I have previously written about the desire of Family Law Partners to push the boundaries of innovation and legal practice. I described it in terms akin to “desire” and “obsession” that suggest a clinical condition rather than a business development objective. There is much hype, even within the quiet corridors of lawyers’ practices about innovation and technology. The premise in my last post was that Family Law Partners did not just talk about innovation but actively sought to put flesh on the bones of radical practice. I promised to remove the dust sheets and reveal the various projects and magnificent obsessions that have driven us over the past several years.
So, here is the first reveal; child maintenance and the calculation thereof. Parents separate, often on bad terms struggling to find a useful level of communication. In the post-separation period the communication can break down entirely, shot through with recriminations. The welfare of children can sometimes be obscured not least in the domestically mundane, but crucial, area of child maintenance. Being able to put clothes on your child’s back or food in their bellies is basic stuff but you need money to achieve it. The suspension of financial assistance by one parent to meet a child’s needs even for a temporary period can cause great hardship. Needless to say, the Child Maintenance Service (formerly the Child Support Agency) exists in order to determine and compel the payment of child maintenance in the absence of an agreement between the parents. Nobody in their right minds really wants to use the Child Maintenance Service because you have to pay for the privilege and deduction is made in the amount of child support that otherwise should go to meet a child’s needs.
In 2013 the Child Maintenance Service changed the way in which it calculated child maintenance. On the face of it, the formula would be much simpler based as it was upon gross income received by the parent who would have to pay child maintenance.
A government sponsored website even provided an online calculator so parents could work out the appropriate amount of child maintenance without having to use the Child Maintenance Service.
Joined-up policy thinking at last, yes? No, not really. And this is where I lost the plot. How can an administration charged with the welfare of children produce such a poorly designed online calculator? My charge sheet read as follows:
- the calculator only allowed the crudest of calculations to be carried out;
- the calculator did not display its working out in sufficient detail;
- the calculation would disappear as soon as the user left the website;
- the result of the calculation could not be captured and emailed to the co-parent, a mediator or a lawyer to enable agreement on the maintenance to be paid;
- it was one ugly looking website.
The lack of thought in the design of the website chimed perfectly at the time with the lack of consideration given to the impact on separating families who were no longer able to obtain legal advice under the Legal Aid Scheme.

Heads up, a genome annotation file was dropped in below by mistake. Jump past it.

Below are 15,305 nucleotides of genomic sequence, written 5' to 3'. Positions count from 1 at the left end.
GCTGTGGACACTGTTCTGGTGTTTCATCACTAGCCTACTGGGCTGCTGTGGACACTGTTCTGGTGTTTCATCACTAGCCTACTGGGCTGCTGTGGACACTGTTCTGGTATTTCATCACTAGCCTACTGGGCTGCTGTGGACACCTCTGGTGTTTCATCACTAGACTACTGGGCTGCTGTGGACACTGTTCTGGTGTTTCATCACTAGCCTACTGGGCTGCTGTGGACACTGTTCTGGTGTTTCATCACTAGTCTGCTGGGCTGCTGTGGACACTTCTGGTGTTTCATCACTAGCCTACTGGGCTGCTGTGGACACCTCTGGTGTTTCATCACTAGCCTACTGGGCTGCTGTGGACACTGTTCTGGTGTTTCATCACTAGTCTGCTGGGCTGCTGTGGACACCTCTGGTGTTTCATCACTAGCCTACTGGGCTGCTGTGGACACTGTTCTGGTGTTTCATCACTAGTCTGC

This all made me rather angry. But instead of shrugging my shoulders I decided it was time to give a damn and to channel the anger into creating my own child maintenance calculator.
It was a bit of a challenge and it took me nine months (I do have a day job after all). I wanted to create a child maintenance calculator that would set out the figures used in some of the calculations so both parents could understand and check the figures for accuracy. I wanted the result of the child maintenance calculation to be automatically captured in as nice a format as I could design and for it to be automatically emailed to the user of my calculator.
I even built into the design the ability for the user to forward the calculation, accompanied with a friendly explanation behind the purpose of the calculation from myself, to their co-parent, or a mediator or to a lawyer.
In short, I wanted to build in every possibility to promote ease of communication and transparency between the parents. I even made sure that the calculator could be used on a tablet or a smartphone. Finally, I made sure that the calculator was free.
I set up the calculator in 2014. I didn’t forget about it, in fact, I have often wanted to go back and add extra features but other projects were also vying for my time. I was aware that the calculator was being heavily used not just by parents, but also by lawyers from across the country. I’m quite pleased by this. I would like to think that my calculator, built out of sticky back plastic, crude coding and righteous anger, has kept hundreds of parents talking about what matters most-their children-and out of the clutches of the Child Maintenance Service.
By the way, when I last checked, my little creation had calculated over £10 million worth of child maintenance. That’s 10 million reasons to give a damn.
Want to talk about innovation in legal services?